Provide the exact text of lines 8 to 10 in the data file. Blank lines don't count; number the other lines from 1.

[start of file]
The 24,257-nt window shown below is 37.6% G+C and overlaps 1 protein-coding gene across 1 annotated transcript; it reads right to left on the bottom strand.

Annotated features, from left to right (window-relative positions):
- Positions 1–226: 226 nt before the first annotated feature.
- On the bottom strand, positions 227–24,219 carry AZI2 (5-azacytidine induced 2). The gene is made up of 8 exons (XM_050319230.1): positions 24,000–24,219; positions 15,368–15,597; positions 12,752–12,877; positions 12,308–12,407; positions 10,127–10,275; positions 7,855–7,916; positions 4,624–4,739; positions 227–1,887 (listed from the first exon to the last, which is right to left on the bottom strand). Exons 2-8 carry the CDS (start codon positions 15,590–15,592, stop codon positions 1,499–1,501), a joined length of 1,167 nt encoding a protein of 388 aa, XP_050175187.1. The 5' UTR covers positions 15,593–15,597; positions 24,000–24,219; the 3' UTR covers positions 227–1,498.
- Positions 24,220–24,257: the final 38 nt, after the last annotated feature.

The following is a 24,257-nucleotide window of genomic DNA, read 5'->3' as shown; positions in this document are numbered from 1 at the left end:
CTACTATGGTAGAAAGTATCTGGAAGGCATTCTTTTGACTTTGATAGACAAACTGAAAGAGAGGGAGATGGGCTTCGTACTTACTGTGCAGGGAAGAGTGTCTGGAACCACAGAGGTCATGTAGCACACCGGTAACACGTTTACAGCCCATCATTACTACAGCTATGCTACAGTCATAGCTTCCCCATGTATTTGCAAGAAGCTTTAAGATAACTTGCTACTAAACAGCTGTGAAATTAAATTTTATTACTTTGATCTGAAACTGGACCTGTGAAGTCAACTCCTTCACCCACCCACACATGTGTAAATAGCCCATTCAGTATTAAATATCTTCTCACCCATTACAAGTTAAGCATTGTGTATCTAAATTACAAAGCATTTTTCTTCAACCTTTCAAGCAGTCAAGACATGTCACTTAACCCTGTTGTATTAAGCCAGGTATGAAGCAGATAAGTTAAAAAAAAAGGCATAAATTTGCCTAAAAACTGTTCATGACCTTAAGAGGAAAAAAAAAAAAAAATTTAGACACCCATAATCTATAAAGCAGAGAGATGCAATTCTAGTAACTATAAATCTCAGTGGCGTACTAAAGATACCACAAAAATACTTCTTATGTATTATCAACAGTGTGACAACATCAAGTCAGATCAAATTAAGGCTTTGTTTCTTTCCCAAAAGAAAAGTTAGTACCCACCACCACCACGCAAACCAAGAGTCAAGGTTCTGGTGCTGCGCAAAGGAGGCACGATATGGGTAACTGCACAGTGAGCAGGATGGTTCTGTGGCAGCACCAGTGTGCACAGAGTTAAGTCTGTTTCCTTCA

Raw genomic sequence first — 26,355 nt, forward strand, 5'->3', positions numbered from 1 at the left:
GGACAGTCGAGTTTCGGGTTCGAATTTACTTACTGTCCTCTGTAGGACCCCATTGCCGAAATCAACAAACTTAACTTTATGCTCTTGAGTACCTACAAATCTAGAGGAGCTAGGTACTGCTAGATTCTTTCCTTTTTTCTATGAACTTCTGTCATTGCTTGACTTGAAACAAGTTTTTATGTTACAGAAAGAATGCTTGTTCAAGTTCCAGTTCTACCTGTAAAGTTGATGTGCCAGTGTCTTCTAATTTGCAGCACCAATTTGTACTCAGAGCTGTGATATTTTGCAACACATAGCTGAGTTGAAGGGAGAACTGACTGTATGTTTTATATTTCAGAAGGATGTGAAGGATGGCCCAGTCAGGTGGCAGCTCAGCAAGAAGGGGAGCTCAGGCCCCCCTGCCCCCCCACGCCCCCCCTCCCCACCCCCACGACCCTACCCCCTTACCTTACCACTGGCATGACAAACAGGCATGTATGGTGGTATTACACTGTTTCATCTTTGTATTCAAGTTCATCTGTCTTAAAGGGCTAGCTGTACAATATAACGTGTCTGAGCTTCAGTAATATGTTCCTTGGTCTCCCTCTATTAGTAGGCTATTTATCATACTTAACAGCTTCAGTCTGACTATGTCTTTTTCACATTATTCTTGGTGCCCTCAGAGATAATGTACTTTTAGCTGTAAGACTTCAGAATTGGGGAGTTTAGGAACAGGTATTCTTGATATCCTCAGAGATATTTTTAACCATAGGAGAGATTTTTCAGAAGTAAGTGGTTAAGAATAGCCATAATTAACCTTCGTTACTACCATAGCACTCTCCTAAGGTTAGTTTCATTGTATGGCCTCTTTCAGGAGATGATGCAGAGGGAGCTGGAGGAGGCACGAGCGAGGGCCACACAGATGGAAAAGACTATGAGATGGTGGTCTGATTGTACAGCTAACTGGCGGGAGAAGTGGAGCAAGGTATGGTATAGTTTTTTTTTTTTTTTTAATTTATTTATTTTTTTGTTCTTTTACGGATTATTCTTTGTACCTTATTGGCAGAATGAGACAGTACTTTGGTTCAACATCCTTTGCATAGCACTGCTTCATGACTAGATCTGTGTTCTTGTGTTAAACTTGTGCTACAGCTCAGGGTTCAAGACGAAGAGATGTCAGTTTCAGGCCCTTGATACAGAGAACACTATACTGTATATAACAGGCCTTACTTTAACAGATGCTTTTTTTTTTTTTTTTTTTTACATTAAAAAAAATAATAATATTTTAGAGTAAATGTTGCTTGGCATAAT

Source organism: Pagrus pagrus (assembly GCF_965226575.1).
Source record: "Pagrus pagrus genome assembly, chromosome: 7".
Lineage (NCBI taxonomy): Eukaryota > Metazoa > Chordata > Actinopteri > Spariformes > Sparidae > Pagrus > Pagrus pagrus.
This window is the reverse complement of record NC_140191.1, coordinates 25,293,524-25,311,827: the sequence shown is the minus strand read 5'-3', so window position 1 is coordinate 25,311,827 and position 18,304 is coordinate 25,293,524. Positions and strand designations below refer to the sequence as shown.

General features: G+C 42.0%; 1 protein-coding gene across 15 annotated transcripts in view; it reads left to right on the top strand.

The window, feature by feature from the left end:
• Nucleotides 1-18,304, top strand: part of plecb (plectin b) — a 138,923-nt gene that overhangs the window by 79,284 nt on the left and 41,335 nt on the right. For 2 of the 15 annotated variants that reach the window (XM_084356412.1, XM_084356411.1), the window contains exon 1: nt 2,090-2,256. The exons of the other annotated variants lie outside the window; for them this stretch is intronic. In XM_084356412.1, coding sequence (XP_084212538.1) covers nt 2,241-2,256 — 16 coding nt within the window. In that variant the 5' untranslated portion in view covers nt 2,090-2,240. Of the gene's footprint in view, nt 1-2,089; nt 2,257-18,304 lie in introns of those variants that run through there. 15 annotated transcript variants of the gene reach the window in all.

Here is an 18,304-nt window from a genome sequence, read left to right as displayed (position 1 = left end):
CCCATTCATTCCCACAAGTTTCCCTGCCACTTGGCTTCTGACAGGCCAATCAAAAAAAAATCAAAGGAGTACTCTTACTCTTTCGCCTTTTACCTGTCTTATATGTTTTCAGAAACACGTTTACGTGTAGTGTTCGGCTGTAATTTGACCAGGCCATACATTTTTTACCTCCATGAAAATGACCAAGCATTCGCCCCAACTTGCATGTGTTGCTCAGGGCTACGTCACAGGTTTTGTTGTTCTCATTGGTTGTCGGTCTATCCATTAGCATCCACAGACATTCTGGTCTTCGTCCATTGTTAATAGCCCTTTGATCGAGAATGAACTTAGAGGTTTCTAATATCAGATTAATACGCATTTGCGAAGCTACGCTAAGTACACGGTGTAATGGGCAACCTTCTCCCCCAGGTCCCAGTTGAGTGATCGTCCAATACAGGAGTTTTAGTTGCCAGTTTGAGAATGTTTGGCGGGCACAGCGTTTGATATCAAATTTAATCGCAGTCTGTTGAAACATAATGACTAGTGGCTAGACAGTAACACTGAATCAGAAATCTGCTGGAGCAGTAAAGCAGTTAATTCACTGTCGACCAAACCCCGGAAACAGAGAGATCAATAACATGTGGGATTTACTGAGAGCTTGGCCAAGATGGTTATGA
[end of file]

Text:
Raw genomic sequence first — 26,355 nt, forward strand, 5'->3', positions numbered from 1 at the left:
GGACAGTCGAGTTTCGGGTTCGAATTTACTTACTGTCCTCTGTAGGACCCCATTGCCGAAATCAACAAACTTAACTTTATGCTCTTGAGTACCTACAAATCTAGAGGAGCTAGGTACTGCTAGATTCTTTCCTTTTTTCTATGAACTTCTGTCATTGCTTGACTTGAAACAAGTTTTTATGTTACAGAAAGAATGCTTGTTCAAGTTCCAGTTCTACCTGTAAAGTTGATGTGCCAGTGTCTTCTAATTTGCAGCACCAATTTGTACTCAGAGCTGTGATATTTTGCAACACATAGCTGAGTTGAAGGGAGAACTGACTGTATGTTTTATATTTCAGAAGGATGTGAAGGATGGCCCAGTCAGGTGGCAGCTCAGCAAGAAGGGGAGCTCAGGCCCCCCTGCCCCCCCACGCCCCCCCTCCCCACCCCCACGACCCTACCCCCTTACCTTACCACTGGCATGACAAACAGGCATGTATGGTGGTATTACACTGTTTCATCTTTGTATTCAAGTTCATCTGTCTTAAAGGGCTAGCTGTACAATATAACGTGTCTGAGCTTCAGTAATATGTTCCTTGGTCTCCCTCTATTAGTAGGCTATTTATCATACTTAACAGCTTCAGTCTGACTATGTCTTTTTCACATTATTCTTGGTGCCCTCAGAGATAATGTACTTTTAGCTGTAAGACTTCAGAATTGGGGAGTTTAGGAACAGGTATTCTTGATATCCTCAGAGATATTTTTAACCATAGGAGAGATTTTTCAGAAGTAAGTGGTTAAGAATAGCCATAATTAACCTTCGTTACTACCATAGCACTCTCCTAAGGTTAGTTTCATTGTATGGCCTCTTTCAGGAGATGATGCAGAGGGAGCTGGAGGAGGCACGAGCGAGGGCCACACAGATGGAAAAGACTATGAGATGGTGGTCTGATTGTACAGCTAACTGGCGGGAGAAGTGGAGCAAGGTATGGTATAGTTTTTTTTTTTTTTTTAATTTATTTATTTTTTTGTTCTTTTACGGATTATTCTTTGTACCTTATTGGCAGAATGAGACAGTACTTTGGTTCAACATCCTTTGCATAGCACTGCTTCATGACTAGATCTGTGTTCTTGTGTTAAACTTGTGCTACAGCTCAGGGTTCAAGACGAAGAGATGTCAGTTTCAGGCCCTTGATACAGAGAACACTATACTGTATATAACAGGCCTTACTTTAACAGATGCTTTTTTTTTTTTTTTTTTTTACATTAAAAAAAATAATAATATTTTAGAGTAAATGTTGCTTGGCATAAT

Source organism: Pagrus pagrus (assembly GCF_965226575.1).